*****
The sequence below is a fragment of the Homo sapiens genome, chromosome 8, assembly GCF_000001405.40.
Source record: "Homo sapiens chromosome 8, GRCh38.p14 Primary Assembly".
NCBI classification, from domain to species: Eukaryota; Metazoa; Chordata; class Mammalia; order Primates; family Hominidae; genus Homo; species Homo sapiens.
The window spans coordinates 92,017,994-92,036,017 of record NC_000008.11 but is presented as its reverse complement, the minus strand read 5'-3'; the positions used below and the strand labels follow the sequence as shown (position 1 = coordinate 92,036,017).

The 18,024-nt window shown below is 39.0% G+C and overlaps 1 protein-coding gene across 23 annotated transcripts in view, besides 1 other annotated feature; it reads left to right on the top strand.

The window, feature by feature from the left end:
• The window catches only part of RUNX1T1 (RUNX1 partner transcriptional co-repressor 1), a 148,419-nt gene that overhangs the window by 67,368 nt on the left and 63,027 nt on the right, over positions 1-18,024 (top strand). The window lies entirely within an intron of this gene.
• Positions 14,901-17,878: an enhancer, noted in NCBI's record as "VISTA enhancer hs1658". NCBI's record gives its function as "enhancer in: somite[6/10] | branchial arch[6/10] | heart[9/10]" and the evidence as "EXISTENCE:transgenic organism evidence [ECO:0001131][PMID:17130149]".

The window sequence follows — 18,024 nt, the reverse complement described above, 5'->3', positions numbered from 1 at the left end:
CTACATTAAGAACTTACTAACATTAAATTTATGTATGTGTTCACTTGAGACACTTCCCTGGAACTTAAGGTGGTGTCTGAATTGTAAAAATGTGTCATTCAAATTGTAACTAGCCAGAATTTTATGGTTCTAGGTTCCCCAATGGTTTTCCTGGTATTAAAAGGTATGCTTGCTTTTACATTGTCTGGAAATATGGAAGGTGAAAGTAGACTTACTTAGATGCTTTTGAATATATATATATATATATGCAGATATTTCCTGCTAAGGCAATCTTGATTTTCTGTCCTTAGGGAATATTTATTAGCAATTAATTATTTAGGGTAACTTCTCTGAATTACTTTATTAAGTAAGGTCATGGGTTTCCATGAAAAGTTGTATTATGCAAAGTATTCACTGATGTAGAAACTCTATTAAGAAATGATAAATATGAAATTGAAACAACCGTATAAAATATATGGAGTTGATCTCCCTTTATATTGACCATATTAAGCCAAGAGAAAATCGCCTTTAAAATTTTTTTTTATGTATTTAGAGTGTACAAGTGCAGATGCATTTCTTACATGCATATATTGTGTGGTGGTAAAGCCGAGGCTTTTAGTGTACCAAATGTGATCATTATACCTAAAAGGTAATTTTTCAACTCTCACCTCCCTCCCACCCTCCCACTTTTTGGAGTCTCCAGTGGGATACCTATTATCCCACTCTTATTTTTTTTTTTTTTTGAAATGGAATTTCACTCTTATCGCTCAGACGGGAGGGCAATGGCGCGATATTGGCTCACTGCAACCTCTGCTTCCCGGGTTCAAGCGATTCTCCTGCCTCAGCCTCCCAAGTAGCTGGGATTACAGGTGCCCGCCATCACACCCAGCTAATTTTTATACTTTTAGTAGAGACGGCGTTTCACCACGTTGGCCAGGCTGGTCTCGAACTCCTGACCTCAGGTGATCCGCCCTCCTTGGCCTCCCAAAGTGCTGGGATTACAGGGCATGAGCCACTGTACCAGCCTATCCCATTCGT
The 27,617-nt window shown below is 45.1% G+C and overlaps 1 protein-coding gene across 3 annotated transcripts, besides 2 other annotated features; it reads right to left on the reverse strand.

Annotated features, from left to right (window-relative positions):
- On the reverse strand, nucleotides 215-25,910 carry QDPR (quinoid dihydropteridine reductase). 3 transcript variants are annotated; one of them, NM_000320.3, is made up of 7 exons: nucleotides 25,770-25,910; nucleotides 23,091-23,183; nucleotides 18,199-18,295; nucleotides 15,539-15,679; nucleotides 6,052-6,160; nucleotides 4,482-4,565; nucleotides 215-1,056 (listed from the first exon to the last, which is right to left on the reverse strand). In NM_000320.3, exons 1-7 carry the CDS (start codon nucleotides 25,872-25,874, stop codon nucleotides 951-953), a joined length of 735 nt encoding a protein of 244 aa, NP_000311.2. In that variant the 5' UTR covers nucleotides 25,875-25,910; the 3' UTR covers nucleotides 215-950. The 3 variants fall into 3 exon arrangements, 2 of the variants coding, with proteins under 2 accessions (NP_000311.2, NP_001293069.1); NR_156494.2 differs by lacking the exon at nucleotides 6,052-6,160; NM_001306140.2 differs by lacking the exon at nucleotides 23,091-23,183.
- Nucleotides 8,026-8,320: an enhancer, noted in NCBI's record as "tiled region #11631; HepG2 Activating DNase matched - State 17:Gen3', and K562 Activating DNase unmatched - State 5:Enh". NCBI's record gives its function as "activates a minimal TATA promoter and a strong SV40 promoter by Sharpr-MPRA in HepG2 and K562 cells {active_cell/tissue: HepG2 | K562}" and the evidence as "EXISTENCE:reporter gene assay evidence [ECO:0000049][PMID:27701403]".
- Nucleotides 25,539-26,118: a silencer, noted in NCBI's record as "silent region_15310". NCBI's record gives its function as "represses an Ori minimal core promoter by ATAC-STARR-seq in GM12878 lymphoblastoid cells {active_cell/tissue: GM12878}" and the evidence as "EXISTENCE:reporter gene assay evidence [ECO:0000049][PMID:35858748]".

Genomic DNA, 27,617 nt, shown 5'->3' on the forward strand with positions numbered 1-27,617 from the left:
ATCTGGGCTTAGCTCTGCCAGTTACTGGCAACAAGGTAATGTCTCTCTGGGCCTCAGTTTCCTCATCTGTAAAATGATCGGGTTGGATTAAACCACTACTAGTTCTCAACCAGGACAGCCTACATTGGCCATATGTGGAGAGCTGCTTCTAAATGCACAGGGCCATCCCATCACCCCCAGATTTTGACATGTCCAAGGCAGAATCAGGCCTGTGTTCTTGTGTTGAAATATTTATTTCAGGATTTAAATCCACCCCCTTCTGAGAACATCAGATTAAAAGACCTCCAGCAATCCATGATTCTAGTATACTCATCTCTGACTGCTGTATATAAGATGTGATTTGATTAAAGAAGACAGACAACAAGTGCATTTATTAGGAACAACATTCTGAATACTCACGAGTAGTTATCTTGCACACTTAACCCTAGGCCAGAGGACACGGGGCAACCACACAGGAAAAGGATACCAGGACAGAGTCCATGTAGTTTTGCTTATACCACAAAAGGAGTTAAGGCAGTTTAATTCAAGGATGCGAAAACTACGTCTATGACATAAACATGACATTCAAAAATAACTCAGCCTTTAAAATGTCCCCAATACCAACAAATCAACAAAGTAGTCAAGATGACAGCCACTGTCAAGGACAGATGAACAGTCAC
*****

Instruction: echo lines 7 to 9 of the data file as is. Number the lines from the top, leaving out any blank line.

• The window catches only part of RUNX1T1 (RUNX1 partner transcriptional co-repressor 1), a 148,419-nt gene that overhangs the window by 67,368 nt on the left and 63,027 nt on the right, over positions 1-18,024 (top strand). The window lies entirely within an intron of this gene.
• Positions 14,901-17,878: an enhancer, noted in NCBI's record as "VISTA enhancer hs1658". NCBI's record gives its function as "enhancer in: somite[6/10] | branchial arch[6/10] | heart[9/10]" and the evidence as "EXISTENCE:transgenic organism evidence [ECO:0001131][PMID:17130149]".

The window sequence follows — 18,024 nt, the reverse complement described above, 5'->3', positions numbered from 1 at the left end: